extent of regulation, we find that it is the regulatory burden that has the significant
effect on the level of FDI inflows. Once corruption is treated as an effect of the
regulatory burden, rather than an exogenous factor, its direct effect on FDI is
statistically insignificant.
This finding has important policy implications. Both governments and interna-
tional agencies spend substantial resources on policies aimed at combating corrup-
tion. The expenses associated with these policies include both the costs of
enforcement, as well as the costs of designing and maintaining detailed location-
specific codes of conduct and action plans (e.g., Asian Development Bank, 2006;
United Nations, 2001). The effects of these policies have shown up in the delaying or
denial of development aid to countries with poor corruption records (Institute for
Global Ethics, 2006). These policies are touted as means of improving economic
performance and attracting foreign investors. However, it has been recognized that
the success of such policies may be doubtful when officials expend resources to
avoid detection and punishment(Manion, 1996).
Our analysis suggests that such monitoringpolicies fail to address the root cause
of the problem. More importantly, they may not have a discernable impact since they
are likely to be overwhelmed by the powerful incentives for public officials created
by the regulatory burden. Thus, in addition to their direct effect on market efficiency,
deregulation and liberalization can have strong indirect benefits through reducing the
opportunities for corrupt practices.
Appendix
Variables, definitions, and sources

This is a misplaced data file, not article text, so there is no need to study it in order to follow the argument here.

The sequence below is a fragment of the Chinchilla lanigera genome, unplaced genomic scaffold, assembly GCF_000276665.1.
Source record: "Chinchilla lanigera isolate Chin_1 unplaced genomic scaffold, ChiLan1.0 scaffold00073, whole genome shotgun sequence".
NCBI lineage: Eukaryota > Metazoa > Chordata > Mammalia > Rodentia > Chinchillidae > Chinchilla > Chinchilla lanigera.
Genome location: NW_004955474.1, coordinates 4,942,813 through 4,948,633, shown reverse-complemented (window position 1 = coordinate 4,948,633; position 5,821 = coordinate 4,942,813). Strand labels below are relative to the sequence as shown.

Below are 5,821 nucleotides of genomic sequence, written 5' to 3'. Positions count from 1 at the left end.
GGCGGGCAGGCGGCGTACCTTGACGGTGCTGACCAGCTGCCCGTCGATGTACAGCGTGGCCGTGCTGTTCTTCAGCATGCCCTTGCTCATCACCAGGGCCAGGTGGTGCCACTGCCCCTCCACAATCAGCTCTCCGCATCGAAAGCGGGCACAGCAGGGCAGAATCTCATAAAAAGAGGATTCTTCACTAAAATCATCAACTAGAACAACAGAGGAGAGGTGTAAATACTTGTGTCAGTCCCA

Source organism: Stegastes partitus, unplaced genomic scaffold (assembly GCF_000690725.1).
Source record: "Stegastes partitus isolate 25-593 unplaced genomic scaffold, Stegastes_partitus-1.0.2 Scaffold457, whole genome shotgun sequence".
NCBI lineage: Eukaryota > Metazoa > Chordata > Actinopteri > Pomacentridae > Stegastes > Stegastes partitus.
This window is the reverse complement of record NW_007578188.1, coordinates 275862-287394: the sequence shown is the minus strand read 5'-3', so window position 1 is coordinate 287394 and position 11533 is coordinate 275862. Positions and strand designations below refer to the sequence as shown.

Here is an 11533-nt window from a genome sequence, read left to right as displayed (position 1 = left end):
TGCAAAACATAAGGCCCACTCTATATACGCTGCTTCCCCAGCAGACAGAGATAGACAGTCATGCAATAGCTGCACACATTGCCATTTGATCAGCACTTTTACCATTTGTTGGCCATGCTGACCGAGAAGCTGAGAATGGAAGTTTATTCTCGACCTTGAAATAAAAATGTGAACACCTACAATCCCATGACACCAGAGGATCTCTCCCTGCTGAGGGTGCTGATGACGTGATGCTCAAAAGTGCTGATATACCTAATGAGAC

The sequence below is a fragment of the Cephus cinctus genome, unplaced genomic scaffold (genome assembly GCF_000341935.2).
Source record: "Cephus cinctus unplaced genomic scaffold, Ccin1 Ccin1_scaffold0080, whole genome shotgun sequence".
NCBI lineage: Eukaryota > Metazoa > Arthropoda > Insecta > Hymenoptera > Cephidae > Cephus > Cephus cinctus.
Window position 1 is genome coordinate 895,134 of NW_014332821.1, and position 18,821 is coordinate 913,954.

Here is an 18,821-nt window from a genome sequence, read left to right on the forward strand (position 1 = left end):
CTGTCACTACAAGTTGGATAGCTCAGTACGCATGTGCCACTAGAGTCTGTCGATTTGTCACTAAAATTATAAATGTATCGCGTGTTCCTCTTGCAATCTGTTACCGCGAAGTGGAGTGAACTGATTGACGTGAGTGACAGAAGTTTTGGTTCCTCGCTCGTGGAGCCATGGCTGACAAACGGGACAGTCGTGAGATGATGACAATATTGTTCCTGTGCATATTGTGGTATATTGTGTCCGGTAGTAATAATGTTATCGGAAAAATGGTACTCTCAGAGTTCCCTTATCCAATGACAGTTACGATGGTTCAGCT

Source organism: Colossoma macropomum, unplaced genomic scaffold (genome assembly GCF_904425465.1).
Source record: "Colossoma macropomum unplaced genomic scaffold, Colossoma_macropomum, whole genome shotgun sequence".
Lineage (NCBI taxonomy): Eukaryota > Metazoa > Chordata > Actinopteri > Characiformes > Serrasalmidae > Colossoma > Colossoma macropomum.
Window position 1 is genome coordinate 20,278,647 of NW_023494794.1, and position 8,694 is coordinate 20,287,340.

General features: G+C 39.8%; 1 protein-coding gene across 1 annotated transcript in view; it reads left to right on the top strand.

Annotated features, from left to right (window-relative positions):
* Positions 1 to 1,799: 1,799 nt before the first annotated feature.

Variable Definition Source
Endogenous variables
FDI inflows FDI inflows in constant 1986 US$ (millions) UNCTAD
a
Corruption Corruption Index (Higher values 0less corrupt) Transparency
International
b
Exogenous variables
Burden of regulation Economic freedom indices
(Higher values 0less regulation)
The Fraser
Institute
c
Secure property rights Economic freedom indexdimension 1
Freedom to trade Economic freedom indexdimension 2
Sound money Economic freedom indexdimension 3
Government size Economic freedom indexdimension 4
Business regulation Economic freedom indexdimension 5
GDP Constant 1986 US$ (millions) The World Bank
d
GDP growth Average annual growth rate of GDP, 19852000 The World Bank
Country risk Country financial risk rating (Scale 1 to 100,
higher values 0lower risk)
The World Bank
Government regulation, corruption, and FDI 507
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Emerging and developing economies in the dataset:
Argentina, Bolivia, Botswana, Brazil, Cameroon, Chile, P.R. China, Colombia, Congo Dem.
R., Costa Rica, Dominican Rep., Ecuador, Egypt, El Salvador, Gabon, Ghana, Guatemala,
Haiti, Honduras, India, Indonesia, Iran, Jamaica, Jordan, Madagascar, Malawi, Malaysia, Mali,
Mauritius, Mexico, Morocco, Nigeria, Pakistan, Panama, Papua New Guinea, Paraguay, Peru,
Philippines, Poland, Rwanda, Senegal, Sierra Leone, South Korea, Sri Lanka, Syria, Thailand,
Togo, Trinidad and Tobago, Tunisia, Turkey, Uganda, Uruguay, Venezuela, Zambia,
Zimbabwe.
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(continued)